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Anonymous asked in Cars & TransportationAircraft · 1 decade ago

Can a disaster such as the tenerife happen again?

5 Answers

  • bevl78
    Lv 4
    1 decade ago
    Favorite Answer

    Sounds like Wolf has a problem! Ground radar is in use at most large airports now (Tenerife was 1977!) and trains DO still collide - more frequently than airliners!

    The simple answer is yes, it could happen again. No human is perfect and no computer can allow for all possible scenarios and variables. However we do learn from mistakes and implement measures to reduce the risk of the same thing happening in the future. Tenerife was an extreme example - it resulted from the following factors which are EXTREMELY unlikely to repeat:

    1)Original destination closed due to terrorist bomb.

    2) After 3 hr delay, KLM flight then decides to refuel (not required, they had more than enough)

    3) 25 minute additional delay caused by refueling, during that time fog rolls in and reduces visibility to almost zero

    4) Due to back up on taxiways from traffic diverted form bomb-hit original destination, aircraft have to taxi back on the runway, not the taxiway

    5) Missunderstanding of clearance by KLM flight - they were not cleared for take-off

    6) This was caught by the Pan-Am crew who transmitted a warning to the control tower that they were still on the runway. Unfortunately KLM also transmitted at the same time and the calls blocked each other so no-one heard them.

    All in all a horrible chain of events! Crew training and airport procedures have been greatly improved in the intervening years and although technically it is still possible, it is highly unlikely.

    You are more likely to be killed driving to the airport so don't worry about it.

    Source(s): Professional pilot
  • 1 decade ago

    Heck yes, because they still use human brains for anticollision and voice authorization to control aircraft movements.

    Contrast to the railroads. Interlocked route control, in place for ONE HUNDRED YEARS, make it mechanically impossible for trains to be assigned contrary routes. The engineer has to obey the signal indication (color) but they mess up so infrequently they don't bother putting automatic stop on most lines.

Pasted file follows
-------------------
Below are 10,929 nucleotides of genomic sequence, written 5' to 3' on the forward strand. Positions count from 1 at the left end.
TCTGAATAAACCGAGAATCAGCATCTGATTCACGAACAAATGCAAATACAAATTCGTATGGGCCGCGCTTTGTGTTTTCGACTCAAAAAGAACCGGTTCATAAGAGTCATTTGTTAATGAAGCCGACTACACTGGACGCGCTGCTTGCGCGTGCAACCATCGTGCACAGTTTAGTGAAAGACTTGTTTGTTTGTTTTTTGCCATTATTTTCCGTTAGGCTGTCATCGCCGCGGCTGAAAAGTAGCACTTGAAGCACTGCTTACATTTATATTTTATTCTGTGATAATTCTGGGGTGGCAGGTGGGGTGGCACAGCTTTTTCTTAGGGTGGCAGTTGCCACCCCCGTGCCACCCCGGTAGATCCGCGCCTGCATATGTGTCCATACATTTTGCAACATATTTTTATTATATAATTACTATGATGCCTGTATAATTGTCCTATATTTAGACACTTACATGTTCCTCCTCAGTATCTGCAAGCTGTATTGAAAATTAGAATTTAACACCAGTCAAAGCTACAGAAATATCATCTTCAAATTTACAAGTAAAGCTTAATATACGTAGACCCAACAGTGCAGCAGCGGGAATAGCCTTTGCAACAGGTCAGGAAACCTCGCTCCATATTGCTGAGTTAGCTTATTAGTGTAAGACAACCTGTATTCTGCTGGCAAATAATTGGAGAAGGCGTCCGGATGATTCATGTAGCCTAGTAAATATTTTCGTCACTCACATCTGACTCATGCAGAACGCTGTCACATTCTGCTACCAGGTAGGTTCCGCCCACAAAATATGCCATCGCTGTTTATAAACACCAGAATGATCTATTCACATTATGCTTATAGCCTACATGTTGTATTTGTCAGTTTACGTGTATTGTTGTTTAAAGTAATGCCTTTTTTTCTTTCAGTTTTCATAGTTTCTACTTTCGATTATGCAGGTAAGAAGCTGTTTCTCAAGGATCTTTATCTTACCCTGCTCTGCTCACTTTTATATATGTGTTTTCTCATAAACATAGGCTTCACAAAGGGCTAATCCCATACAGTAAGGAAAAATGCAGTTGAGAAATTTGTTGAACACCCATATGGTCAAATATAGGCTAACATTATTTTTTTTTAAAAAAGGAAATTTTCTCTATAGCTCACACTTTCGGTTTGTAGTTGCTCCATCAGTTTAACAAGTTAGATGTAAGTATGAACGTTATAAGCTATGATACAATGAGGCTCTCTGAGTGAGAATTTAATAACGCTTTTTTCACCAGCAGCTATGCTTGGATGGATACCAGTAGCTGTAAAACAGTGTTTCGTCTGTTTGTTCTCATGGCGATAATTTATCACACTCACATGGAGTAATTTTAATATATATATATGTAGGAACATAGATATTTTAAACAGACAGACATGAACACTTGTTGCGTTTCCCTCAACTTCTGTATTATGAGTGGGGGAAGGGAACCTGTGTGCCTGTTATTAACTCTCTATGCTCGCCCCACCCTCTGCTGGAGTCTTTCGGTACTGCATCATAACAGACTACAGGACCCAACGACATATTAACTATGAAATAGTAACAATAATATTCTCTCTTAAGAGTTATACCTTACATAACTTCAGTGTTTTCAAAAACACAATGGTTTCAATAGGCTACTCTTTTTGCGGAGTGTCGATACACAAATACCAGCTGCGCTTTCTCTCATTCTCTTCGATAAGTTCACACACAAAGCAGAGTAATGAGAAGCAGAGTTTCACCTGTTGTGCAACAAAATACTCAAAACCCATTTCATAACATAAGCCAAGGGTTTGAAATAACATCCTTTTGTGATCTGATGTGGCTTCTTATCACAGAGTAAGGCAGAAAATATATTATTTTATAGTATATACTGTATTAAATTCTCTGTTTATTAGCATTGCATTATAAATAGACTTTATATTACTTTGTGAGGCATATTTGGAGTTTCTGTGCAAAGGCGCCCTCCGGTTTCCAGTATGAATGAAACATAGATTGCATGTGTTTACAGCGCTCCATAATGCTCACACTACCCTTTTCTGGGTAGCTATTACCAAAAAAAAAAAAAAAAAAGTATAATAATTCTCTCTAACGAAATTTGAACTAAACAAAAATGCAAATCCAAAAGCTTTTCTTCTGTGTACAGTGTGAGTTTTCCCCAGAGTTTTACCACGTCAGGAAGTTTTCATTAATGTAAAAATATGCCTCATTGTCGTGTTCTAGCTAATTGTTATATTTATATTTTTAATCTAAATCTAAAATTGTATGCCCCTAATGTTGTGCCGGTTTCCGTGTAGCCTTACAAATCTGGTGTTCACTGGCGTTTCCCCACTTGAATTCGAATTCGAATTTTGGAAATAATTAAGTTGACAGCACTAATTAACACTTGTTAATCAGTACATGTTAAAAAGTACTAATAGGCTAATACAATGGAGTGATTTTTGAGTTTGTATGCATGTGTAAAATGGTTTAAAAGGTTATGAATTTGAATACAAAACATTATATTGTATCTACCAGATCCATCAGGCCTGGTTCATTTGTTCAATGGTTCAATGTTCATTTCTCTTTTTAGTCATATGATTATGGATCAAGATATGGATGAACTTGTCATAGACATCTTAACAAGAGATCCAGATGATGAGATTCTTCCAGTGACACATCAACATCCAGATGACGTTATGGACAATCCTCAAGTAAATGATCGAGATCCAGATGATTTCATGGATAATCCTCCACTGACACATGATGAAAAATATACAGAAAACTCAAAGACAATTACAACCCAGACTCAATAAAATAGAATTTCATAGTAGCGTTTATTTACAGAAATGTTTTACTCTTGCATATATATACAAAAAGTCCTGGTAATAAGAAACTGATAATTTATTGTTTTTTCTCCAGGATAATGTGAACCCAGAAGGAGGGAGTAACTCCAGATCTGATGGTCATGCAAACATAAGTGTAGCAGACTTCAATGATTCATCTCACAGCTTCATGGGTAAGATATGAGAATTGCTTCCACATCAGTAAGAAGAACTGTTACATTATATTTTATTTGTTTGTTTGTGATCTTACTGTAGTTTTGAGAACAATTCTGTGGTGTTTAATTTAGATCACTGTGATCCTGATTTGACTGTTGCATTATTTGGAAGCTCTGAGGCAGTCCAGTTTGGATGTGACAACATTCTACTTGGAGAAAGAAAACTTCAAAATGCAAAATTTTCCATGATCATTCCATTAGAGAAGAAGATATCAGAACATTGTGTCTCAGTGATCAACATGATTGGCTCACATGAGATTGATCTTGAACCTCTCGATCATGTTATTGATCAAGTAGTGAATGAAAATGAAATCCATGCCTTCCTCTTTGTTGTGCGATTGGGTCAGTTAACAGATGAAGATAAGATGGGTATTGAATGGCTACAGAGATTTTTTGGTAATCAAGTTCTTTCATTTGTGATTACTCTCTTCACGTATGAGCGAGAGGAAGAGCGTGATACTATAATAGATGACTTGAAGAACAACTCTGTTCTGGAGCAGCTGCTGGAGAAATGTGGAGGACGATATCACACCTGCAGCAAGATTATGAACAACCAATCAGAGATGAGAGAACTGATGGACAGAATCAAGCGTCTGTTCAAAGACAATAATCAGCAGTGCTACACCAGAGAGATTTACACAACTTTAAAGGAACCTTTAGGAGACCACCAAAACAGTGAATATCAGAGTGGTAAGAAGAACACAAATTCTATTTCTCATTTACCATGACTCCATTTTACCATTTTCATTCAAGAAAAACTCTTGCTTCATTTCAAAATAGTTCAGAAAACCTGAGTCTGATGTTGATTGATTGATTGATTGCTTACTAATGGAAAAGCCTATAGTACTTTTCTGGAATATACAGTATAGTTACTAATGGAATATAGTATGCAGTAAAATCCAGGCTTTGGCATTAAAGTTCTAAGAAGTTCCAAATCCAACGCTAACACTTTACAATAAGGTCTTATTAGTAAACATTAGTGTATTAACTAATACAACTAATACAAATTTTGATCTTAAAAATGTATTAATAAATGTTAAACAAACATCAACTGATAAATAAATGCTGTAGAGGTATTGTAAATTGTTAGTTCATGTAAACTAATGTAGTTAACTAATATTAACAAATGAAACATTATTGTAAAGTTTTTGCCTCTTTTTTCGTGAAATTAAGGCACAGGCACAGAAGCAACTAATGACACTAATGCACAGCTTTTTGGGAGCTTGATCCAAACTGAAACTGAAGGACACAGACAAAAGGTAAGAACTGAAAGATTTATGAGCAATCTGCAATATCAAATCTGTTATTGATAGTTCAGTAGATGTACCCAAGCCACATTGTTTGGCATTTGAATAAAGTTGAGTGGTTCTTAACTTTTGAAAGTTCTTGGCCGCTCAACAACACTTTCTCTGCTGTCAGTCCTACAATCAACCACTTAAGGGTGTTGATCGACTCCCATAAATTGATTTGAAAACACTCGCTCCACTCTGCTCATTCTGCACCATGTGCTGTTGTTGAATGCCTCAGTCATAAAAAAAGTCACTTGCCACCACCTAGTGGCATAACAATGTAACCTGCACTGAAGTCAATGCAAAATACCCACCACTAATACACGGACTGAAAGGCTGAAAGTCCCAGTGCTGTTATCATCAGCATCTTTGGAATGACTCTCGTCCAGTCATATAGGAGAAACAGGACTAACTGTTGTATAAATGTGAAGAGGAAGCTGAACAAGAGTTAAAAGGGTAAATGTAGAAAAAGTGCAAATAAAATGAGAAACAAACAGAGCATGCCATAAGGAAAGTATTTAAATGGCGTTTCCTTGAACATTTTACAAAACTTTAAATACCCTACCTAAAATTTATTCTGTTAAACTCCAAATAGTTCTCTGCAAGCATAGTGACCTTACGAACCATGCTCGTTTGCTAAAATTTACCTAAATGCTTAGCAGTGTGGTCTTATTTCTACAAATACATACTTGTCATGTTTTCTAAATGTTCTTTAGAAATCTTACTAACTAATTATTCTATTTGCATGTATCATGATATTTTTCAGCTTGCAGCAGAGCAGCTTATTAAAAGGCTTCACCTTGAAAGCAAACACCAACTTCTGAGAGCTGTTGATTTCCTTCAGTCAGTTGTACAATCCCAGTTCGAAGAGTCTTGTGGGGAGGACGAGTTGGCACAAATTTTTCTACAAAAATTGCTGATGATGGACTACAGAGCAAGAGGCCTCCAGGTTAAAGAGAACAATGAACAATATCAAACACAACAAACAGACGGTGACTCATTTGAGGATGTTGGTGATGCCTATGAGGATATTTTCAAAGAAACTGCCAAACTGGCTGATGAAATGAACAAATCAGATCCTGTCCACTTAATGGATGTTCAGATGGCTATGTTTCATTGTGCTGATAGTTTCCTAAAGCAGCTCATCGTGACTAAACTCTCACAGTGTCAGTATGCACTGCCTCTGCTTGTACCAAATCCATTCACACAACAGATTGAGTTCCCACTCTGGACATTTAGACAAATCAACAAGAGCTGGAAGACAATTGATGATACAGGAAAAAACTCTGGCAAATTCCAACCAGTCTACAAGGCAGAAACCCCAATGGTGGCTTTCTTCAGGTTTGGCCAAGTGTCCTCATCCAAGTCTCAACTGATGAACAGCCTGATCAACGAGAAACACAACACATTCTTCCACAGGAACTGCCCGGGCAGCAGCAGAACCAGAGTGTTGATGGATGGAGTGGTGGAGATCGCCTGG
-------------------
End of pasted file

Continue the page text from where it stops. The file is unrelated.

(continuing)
And even "dark territory", thinly used lines which don't justify interlocking, they're going to GPS+computer+radio systems to manage and interlock train movements.

    Earth to airplanes. HELLO!

    They could have prevented Tenerife with a trivial system of lighting signals on the runways. Controlled from the tower, it would display which direction and activity the runway was cleared for. Not cleared; taxiing; landing; or takeoff. KLM would've seen colors for "Not cleared" or "Taxiing", and called the tower to find out why. This could have also prevented the Blue Grass Airport accident last year, because even something this simple would cause a culture shift. No pilot would take off on a runway that wasn't signaled for takeoff.

    They are only now starting to try stuff like that.

    Pavement loops or a simple radar could tell if a runway was occupied by an aircraft, so more sophisticated interlocking would start to be possible.

    Some of this stuff is EASY.

    Nowadays with computers and GPS (and, heck, with radar), lots more is possible.

    Why not the airlines? Cheapness alone, maybe - but my guess is it's bureaucratic complexity... airlines don't own the airports like railroads own the tracks. When you do, basic safety stuff like signals is a no-brainer.

  • 1 decade ago

    Sure, as long as the human factor, aircrews and ground controllers, are part of the formula. Introduce weather and equipment failures into the mix and the outcome will be another disaster.

  • 1 decade ago

    Certainly possible, but I think not as likely. Tenerife was due to human error not equipment.

  • 1 decade ago

    Any aircraft accident is caused by multiple failures, not just any one failure. The good thing is that those failures are learned from and procedures are put into place to prevent them. Anything could happen, but with the lessons learned from that accident they are much much less likely to happen now.

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